On transplant day, I was anxious, hopeful and incredibly emotional because this was a fully realized dream but days after, I was moved to the ICU for recurrent seizures and excruciating pain episodes. I started to feel scared which was quickly followed by thoughts of regret because I feared the transplant was unsuccessful. Two months later and I felt like a stranger in my own body because the pain was still very intense. I was reacting to the immunosuppressants prescribed and I didn't understand what was going on. The doctors analyzed my bloodwork bi-weekly because my white blood cell count showed possible signs of leukemia.

I thought to myself "What have I done? Did I trade one illness for another? Was I given false hope by doctors who only saw me as a guinea pig for research purposes?" My emotions ran wild and during these difficult moments, I couldn't articulate my feelings to loved ones who called me brave and fearless. I had grown to understand sickle cell disease like the back of my palm but dealing with this new identity, I was utterly clueless.

A downward spiral

I'm a widely known over-thinker and this has served me well as a publicist but in protective isolation - the 3- to 12- month timeframe required for your immune system to fully recover from the transplant - I started to unravel quite quickly. Advocates in the sickle cell community saw me as the sheep that left the flock and were out of reach.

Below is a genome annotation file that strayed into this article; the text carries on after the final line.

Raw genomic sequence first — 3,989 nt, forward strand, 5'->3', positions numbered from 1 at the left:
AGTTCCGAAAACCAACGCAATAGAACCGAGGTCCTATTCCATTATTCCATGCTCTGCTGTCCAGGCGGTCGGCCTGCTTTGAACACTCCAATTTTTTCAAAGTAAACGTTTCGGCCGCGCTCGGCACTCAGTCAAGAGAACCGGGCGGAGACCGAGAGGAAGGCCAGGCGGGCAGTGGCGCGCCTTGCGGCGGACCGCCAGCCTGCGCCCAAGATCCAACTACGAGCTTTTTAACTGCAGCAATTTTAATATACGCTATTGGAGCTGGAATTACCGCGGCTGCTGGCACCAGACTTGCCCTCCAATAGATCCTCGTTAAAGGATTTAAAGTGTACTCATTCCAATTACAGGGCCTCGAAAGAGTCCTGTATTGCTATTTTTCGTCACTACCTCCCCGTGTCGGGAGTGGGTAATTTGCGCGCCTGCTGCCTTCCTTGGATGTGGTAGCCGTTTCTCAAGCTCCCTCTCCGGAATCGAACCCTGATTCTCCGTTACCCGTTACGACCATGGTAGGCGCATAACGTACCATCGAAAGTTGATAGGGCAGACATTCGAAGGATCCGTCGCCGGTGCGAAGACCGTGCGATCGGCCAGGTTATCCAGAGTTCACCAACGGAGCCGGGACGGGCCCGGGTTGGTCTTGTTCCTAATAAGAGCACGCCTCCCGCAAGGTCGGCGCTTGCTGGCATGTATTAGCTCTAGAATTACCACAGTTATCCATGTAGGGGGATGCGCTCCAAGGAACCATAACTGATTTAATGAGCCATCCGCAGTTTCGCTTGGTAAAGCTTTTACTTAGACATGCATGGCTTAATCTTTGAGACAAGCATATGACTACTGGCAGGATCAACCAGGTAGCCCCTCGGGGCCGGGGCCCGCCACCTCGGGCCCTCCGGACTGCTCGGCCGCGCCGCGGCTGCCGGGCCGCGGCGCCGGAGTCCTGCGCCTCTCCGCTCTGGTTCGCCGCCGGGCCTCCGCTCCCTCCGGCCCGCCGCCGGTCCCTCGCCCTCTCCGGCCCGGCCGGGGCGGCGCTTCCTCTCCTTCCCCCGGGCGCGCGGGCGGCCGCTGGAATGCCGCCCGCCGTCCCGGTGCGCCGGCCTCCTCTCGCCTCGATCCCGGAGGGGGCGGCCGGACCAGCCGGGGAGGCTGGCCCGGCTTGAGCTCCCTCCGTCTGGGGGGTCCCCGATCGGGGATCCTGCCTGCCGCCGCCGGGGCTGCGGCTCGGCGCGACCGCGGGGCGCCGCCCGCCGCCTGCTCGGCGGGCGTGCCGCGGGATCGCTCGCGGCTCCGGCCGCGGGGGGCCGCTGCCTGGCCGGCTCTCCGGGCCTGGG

Doctors, however, tried their best to support me by explaining how I had lived with sickle cell for almost 33 years and had experienced organ, tissue, and bone loss that was irreparable. They asked me to be patient with my body and immune system; urging me to consider speaking with a mental health expert.

Getting help

Being a private person meant I didn't feel comfortable having these difficult conversations with family, friends or colleagues in fear of judgment, so I decided to take advantage of the senior psychometrist assigned to me. This was one of the best decisions I've ever taken because she gave me the tools that I so desperately needed to better cope with this range of emotions.

Writing for me is cathartic so I bought a wellness journal to help unpack my emotions. I often remind myself that good and bad emotions are part of the human experience; they're how I know I'm alive. I've also incorporated mindful breathing exercises each morning and put together a list of self-care activities that I truly enjoy like manicures, facials, and warm baths.

I've made my mind a peaceful place to be by practicing self-compassion and psychological flexibility exercises. These tools are extremely helpful but taking accountability for my mental health is not a perfect science. I do have bad days, every now and then, where I can't slow down my thoughts and lose multiple hours of sleep. On those days, I pray and wholeheartedly surrender to God because my faith/spirituality is a pillar of strength for me.

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This article represents the opinions, thoughts, and experiences of the author; none of this content has been paid for by any advertiser. The Sickle-Cell.com team does not recommend or endorse any products or treatments discussed herein. Learn more about how we maintain editorial integrity here.